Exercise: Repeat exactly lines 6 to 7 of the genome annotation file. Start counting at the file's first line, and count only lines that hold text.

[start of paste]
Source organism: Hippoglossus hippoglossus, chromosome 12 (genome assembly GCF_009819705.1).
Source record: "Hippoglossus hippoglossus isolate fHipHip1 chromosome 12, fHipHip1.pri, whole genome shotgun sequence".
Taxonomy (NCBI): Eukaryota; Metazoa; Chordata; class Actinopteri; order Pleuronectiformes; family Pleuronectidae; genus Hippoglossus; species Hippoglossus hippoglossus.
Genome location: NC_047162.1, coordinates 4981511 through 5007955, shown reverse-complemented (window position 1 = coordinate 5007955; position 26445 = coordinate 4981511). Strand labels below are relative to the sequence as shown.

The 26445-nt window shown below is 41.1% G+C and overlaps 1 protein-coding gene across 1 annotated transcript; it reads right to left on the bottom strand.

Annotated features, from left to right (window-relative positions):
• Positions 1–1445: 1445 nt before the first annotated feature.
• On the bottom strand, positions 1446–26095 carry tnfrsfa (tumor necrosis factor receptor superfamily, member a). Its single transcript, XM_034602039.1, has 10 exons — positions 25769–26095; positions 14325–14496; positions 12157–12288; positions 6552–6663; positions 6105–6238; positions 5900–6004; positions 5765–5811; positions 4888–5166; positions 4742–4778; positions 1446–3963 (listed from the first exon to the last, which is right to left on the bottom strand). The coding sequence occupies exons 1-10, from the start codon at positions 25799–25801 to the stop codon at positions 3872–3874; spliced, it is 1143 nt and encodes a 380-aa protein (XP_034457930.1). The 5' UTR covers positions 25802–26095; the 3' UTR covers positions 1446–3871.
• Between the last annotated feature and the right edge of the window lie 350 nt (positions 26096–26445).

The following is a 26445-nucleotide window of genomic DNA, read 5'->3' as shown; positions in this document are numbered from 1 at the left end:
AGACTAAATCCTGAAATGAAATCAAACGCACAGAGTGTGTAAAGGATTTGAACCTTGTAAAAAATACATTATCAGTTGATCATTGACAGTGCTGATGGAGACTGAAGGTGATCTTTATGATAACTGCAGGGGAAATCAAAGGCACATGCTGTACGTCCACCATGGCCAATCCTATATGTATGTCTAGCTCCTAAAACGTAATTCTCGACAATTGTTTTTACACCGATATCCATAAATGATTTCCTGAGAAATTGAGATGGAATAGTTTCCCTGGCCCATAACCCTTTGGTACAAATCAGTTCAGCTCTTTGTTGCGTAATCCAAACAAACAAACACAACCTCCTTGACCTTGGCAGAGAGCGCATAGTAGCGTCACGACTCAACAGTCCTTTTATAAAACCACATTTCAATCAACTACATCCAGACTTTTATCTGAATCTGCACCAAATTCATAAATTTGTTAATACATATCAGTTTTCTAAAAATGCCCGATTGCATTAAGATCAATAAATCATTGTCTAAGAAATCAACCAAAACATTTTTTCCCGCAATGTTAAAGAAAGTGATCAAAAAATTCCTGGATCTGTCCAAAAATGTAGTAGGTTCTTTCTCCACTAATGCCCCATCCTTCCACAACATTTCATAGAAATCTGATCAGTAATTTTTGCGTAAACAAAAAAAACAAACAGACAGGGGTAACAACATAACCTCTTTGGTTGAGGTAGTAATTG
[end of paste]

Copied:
Annotated features, from left to right (window-relative positions):
• Positions 1–1445: 1445 nt before the first annotated feature.